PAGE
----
In 1931 Whitney approached the Metropolitan Museum of Art with an offer to donate her collection of some 700 pieces of modern artworks, and they declined her offer. She then decided to create her own museum, because she could. Needing more space, in 1954 the museum moved uptown to 54th Street and then moved once again in 1966 to a new Marcel Breuer-designed building on Madison Avenue.
On May 1st the Whitney Museum of American Art makes a triumphal return to its roots in the West Village. Unlike its brownstone beginnings, this time it will have 50,000 square feet of indoor exhibition space and 30,000 square feet of exterior space, with amazing views of the Hudson River and Manhattan skyline. Not only will the new Whitney have plenty of room to show off its collection, which now exceeds some 21,000 pieces, but this shiny new space could prompt a reconsideration of the matter of just what American art is. It's a wide-open question and there is a lot of competition from other museums attempting to take on what the Whitney started, by showing American artists, especially living, working artists. The Museum of Modern Art, the New Museum, the Guggenheim, and the stately Met have made strong moves in collecting and exhibiting contemporary art, courting benefactors, and waging the all-important battle for the young audience, with their short attention spans and interactive brains. Even its new neighbors, the big-money Chelsea galleries, have been putting on some impressive museum-quality shows of late.
It's clear as the Whitney opens its new Renzo Piano-designed home in the Meatpacking District, the heart of blue-chip art land, that it's ready to take on the challenge. With its big industrial gallery spaces, soft wood flooring, and expansive exterior spaces, great things can happen here. But will it be fresh, or will it follow a depressing trend of museums showing the same artists who seem to pop up in every exhibit, art fair, and auction house?
The Whitney's inaugural exhibition, America Is Hard to See, is a selection of over 600 works by some 400 artists, spanning the period from about 1900 to the present, all from the museum’s permanent collection, with some well-known works, but also many never shown and several newly acquired. Now for the first time curators will have plenty of room to experiment, juxtaposing the old with the new, an ongoing inter-generational discourse, that in this first exhibit shows just how relevant the old guard of the collection is.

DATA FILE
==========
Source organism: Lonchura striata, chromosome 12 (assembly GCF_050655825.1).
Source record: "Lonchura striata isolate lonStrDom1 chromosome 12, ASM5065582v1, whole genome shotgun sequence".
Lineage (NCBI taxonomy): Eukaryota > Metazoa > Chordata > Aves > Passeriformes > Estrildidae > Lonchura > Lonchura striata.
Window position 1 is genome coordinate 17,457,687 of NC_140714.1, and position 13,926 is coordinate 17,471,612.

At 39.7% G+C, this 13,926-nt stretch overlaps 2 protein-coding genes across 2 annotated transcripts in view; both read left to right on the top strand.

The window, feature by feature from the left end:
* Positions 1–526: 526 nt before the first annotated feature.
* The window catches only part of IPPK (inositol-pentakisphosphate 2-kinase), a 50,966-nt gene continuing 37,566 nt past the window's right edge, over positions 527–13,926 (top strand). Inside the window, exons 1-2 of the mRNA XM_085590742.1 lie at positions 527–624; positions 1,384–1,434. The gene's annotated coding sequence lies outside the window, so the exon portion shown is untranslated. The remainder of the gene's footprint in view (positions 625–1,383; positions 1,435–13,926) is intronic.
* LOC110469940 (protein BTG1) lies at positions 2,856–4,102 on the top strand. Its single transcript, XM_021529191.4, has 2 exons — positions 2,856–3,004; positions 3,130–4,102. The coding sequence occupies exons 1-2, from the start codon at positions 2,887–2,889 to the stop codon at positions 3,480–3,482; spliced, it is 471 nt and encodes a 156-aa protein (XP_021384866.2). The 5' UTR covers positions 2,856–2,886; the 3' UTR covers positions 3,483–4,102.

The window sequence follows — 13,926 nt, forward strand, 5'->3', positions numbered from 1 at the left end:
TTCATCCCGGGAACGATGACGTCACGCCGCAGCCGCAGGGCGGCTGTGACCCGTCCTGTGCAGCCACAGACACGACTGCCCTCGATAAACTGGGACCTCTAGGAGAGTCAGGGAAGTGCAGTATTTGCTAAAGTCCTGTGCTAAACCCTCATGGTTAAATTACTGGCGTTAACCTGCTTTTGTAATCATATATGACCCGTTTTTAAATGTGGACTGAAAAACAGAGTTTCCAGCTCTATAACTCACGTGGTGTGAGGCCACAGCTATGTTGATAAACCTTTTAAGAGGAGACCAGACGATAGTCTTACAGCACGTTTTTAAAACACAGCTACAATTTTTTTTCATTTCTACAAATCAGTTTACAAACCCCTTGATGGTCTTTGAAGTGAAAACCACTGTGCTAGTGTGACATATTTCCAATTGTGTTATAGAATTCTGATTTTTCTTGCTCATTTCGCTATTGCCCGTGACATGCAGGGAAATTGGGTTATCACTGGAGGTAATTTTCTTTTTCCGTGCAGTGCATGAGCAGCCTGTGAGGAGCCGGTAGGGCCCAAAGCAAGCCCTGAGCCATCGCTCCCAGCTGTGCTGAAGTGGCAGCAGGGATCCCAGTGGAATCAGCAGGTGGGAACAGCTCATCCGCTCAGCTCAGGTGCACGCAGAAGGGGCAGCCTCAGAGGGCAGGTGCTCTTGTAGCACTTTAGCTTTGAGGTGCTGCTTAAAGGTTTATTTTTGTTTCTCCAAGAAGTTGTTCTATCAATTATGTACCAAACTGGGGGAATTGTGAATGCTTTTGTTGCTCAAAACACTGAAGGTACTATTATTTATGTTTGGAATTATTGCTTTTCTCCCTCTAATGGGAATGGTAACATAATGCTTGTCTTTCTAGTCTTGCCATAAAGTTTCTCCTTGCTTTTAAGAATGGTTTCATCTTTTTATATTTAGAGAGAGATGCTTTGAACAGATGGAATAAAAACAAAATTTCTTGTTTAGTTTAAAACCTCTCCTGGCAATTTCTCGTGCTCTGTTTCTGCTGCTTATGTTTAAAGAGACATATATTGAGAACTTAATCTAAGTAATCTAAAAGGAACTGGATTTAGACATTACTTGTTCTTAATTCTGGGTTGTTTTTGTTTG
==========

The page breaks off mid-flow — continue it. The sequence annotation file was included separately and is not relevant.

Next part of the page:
Marsden Hartley looks as bold and beautiful as ever, and Edward Hopper has the room and light-filled space he thrives in. Jackson Pollock’s Number 27 is in the company of Willem de Kooning’s Woman and Bicycle, and across the way the irascible spray paint-wielding Hedda Sterne holds her own quite well and is looking very contemporary, thank you. It's clear as history unfolds floor by floor that the myths, versus the realities, of America are not easy stories. Lynchings, war, depression, strikes, protests, and social changes are on display in rawness and beauty.
Can the Whitney re-establish itself and keep the discussion going? I think yes. But it has to be about inclusion. Art is being made all over the country, by an incredibly diverse range of artists. Can we quibble about the building's exterior design? Sure. Although I like it, as a whole the industrial structure sits well in the district, a once gritty and rough neighborhood. The question I asked was will it survive the Hudson River, should it decide to spew forth into Chelsea again? And it will, and yes, they have thought about it.
So when you visit after the new Whitney opens on May 1st, take the elevator to the 8th floor, be swooned by the two Hartley paintings as the doors open, revel in a fabulous collection that now has room to show off. Be sure to take the exterior steps as you go floor to floor, contemplate the David Smith sculpture sitting proudly on the elevated steel and concrete runways, or take a seat in one of Mary Heilmann's colorful chairs. Look around: the mighty river, the city, it's an American story continuing to unfold, inside and out.
Peter Schjeldahl, New York Odyssey (The New Yorker, April 27) // Don't Be Aloof (The Economist, April 25)
Holland Carter, New Whitney Museum’s First Show, ‘America Is Hard to See’ (New York Times, April 23)
Philip Kennicott, At the Whitney, a new structure forges a different relationship with the city (Washington Post, April 19)